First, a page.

Use water and not milk or cream as that can alter the structure of the cookie if you use too much, and using a spray bottle ensures a fine mist you can control how much goes on. Too much and you will ruin it. Too little and the cookies crumble a lot but they will still taste good, if you don’t want to use water just roll into a log and slice and bake because the dryness of the dough won’t roll out well enough for cutting.

  • billie

    when cuttin out cookies roll ur cookies out onto the cookie sheet then all u gotta do is remove the extra dough around the cut outs this works wonders and no messed up COOKIES!!!

  • Allyson

    So I think I may have done something wrong because my dough is just like flour….there is no way to roll this into a cookie. I followed the recipe to a “T” but it seems there should be more liquid or something in it. Any suggestions for what I may have done wrong? Perhaps my butter wasn’t soft enough?? Thanks in advance for you advice!

    p.s. I am using recipe #1

  • Sarah Coller

    I just made recipe #1 and they are perfect! I used the icing recipe that went with it (adding a little salt as well) and it was just enough. Thank you so much…this is definitely my new favorite sugar cookie recipe!


  • nicole

    I made the first recipe today for the kids to decorate for valentine’s day and it was delicious! soft and wonderful. I added more cream to get the dough to come together and it didn’t make as many as I expected but we did have a fairly large cookie cutter. thanks for this recipe–I highly recommend it.

  • Rachel

    Finally! A good sugar cookie cut-out recipe! I try a new recipe every year and can’t find one that’s just right. Either the dough is a pain to work with, or the taste is just so-so. I decided to try the first one since it was so different from anything else I’ve tried. I live in a very humid climate, and so I often have to add more flour to cookie recipes. But I thought since the liquid is added last, I could add less cream if need be. But, IT WAS PERFECT just like it is! The dough is easy to work with and the cookies are so tender and yummy. I will search no further. THANK YOU!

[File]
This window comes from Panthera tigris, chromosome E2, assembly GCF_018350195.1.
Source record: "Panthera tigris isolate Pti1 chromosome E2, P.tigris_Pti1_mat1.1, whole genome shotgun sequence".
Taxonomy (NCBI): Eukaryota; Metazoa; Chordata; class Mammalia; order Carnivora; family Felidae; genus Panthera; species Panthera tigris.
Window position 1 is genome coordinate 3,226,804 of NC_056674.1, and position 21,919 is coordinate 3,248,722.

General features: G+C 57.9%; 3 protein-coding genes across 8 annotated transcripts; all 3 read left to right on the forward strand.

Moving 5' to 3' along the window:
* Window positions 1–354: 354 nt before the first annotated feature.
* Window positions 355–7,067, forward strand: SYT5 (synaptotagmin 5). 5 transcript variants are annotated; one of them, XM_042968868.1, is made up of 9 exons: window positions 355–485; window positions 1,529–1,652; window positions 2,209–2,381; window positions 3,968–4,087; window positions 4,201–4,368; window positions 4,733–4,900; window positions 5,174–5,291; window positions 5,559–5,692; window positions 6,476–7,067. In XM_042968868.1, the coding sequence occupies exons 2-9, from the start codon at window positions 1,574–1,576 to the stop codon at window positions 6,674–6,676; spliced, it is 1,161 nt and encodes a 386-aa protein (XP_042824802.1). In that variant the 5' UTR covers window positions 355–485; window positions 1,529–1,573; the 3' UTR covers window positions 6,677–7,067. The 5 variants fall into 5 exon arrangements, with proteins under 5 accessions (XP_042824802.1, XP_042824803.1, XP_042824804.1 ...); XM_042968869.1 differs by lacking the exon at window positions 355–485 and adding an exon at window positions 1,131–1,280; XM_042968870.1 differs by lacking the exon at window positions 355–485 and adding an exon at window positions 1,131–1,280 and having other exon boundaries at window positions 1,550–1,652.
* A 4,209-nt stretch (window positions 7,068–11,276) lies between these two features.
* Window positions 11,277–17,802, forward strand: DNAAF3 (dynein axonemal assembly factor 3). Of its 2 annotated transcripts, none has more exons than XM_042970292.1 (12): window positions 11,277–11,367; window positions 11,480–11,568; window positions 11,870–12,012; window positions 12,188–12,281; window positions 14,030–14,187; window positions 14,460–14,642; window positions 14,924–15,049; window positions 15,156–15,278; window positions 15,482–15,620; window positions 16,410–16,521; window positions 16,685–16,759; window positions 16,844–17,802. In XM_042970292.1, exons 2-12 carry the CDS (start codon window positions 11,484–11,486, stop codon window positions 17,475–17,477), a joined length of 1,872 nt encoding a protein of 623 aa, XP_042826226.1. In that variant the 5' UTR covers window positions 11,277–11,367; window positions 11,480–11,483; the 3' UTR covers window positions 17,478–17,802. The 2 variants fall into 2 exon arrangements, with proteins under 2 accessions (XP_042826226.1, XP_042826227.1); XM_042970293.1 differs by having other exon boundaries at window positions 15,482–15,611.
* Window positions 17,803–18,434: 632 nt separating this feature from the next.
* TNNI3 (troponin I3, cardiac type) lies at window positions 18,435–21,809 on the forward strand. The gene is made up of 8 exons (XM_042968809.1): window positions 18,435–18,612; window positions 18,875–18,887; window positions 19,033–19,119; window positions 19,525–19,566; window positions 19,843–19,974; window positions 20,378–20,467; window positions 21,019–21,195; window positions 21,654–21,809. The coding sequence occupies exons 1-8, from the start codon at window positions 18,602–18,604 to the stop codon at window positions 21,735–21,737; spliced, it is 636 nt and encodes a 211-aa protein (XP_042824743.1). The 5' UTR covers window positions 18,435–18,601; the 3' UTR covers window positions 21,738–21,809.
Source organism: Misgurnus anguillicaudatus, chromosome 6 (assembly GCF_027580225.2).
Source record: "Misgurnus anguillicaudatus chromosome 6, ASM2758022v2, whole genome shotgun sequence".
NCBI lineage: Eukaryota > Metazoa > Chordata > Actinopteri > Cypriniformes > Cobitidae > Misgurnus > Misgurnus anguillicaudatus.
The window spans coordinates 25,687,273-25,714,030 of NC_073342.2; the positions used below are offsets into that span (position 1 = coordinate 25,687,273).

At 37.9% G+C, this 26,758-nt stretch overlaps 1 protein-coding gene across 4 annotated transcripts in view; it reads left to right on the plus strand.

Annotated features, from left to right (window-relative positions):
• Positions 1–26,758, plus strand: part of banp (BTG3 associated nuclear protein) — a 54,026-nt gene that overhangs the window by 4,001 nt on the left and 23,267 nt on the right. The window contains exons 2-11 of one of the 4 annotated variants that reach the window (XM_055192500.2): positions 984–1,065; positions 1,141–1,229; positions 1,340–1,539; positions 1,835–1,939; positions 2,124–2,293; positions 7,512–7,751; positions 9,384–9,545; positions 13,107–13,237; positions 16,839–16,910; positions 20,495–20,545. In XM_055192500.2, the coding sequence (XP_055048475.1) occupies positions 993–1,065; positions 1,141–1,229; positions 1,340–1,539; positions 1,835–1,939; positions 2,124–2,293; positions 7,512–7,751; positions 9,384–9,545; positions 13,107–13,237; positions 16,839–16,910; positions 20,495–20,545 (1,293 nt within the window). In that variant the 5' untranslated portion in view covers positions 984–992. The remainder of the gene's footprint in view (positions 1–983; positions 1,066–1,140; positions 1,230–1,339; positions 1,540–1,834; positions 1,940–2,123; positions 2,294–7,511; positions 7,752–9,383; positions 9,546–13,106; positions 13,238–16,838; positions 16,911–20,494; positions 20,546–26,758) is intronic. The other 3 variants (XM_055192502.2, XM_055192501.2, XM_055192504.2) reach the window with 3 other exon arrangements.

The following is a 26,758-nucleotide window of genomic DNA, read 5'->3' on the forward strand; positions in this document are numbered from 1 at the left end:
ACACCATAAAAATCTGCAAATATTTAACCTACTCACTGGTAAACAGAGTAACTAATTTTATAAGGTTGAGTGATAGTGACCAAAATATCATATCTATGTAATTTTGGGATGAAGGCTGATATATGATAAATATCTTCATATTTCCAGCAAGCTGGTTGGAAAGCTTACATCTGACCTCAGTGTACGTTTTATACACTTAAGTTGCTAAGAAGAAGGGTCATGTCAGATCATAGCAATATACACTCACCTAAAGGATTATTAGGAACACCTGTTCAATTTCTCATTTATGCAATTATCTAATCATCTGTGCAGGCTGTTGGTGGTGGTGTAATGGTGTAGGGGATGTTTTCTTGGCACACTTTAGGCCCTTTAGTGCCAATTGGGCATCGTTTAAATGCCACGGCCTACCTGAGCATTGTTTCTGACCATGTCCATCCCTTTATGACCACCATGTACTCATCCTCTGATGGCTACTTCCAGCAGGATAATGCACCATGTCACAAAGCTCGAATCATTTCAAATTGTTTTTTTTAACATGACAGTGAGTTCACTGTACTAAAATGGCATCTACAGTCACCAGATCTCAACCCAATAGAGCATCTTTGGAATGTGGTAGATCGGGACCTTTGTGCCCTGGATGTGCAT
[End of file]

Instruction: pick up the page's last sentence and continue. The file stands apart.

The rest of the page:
• Katie

    LOVED the first frosting (with crisco) — seriously simple and tastes 100% better than the kind you buy in a can…but it’s just as easy to work with and the texture is similar (but oh so better!)

  • Cari

    I had the same problem as another person in the thread…The dough was so dry and crumbly. I read the recipe over and over again to see if I missed something but came up with nothing. My husband is always bragging how I can take a recipe and it always turns out right because I am precise with measurements and follow instructions to a “T” so I am not sure what went wrong.

  • Jennifer

    If you put 1 slice of bread in an airtight container with your cookies they will stay as soft as when they first came out of the oven!

  • Denise Lockhart

    I was just wondering if too much cream of tartar was accidentally added to a sugar cookie receipe would that make the cookie be dry?

    No idea. ~Elise

  • Melissa

    So many times my cookies spread out during baking losing their shape, even though I always refrigerate the dough. This is especially true when I use a heart cookie cutter. Any tips to help my problem? I need to made a large number of them for a 50th wedding anny. party.

    I was given a tip by David Lebovitz that one of the reasons cookies spread too much is if you beat the butter and sugar together too much. With cookies you don’t want to beat so much air into the butter, or the cookies will just spread too much. ~Elise

  • barbie l.

    A tip from Alton Brown that i’ve really taken to is WEIGHING flour and sugar instead of using cups. The science of the matter is that flour especially settle differently from day to day and from kitchen to kitchen, and that using weight like in pro baker’s formulas will result in more consistent baked goods. You will of course need a small food scale, but i think it’s REALLY WORTH IT!

    I bake confidently using 1 CUP FLOUR = 128 g or 4.5 oz

    Rest of chart at:

  • Patricia

    Just baked the first recipe for Christmas Eve and, wow! These are the very best sugar cookies I’ve ever made! Everyone is thrilled at my house. Thank you so much for posting this — what a wonderful present for all.

  • Grace

    Will not adding the cream (in the first recipe) make a big difference?

  • Barbara

    I need to make royal frosting (the kind with egg white) because of stacking the cookies. It is harder and the icing won’t get all over other cookies. I worry because I am using an egg white recipe rather than meringue powder. Would these cookies have to be refrigerated because of the raw egg white to prevent salmonella or does the sugar act as a preservative?

    If you are concerned about salmonella, I recommend using pasteurized eggs or egg whites, or not using royal icing. The sugar in the icing might act as a deterrent to salmonella, but I’m no expert on this, so don’t know what to tell you. ~Elise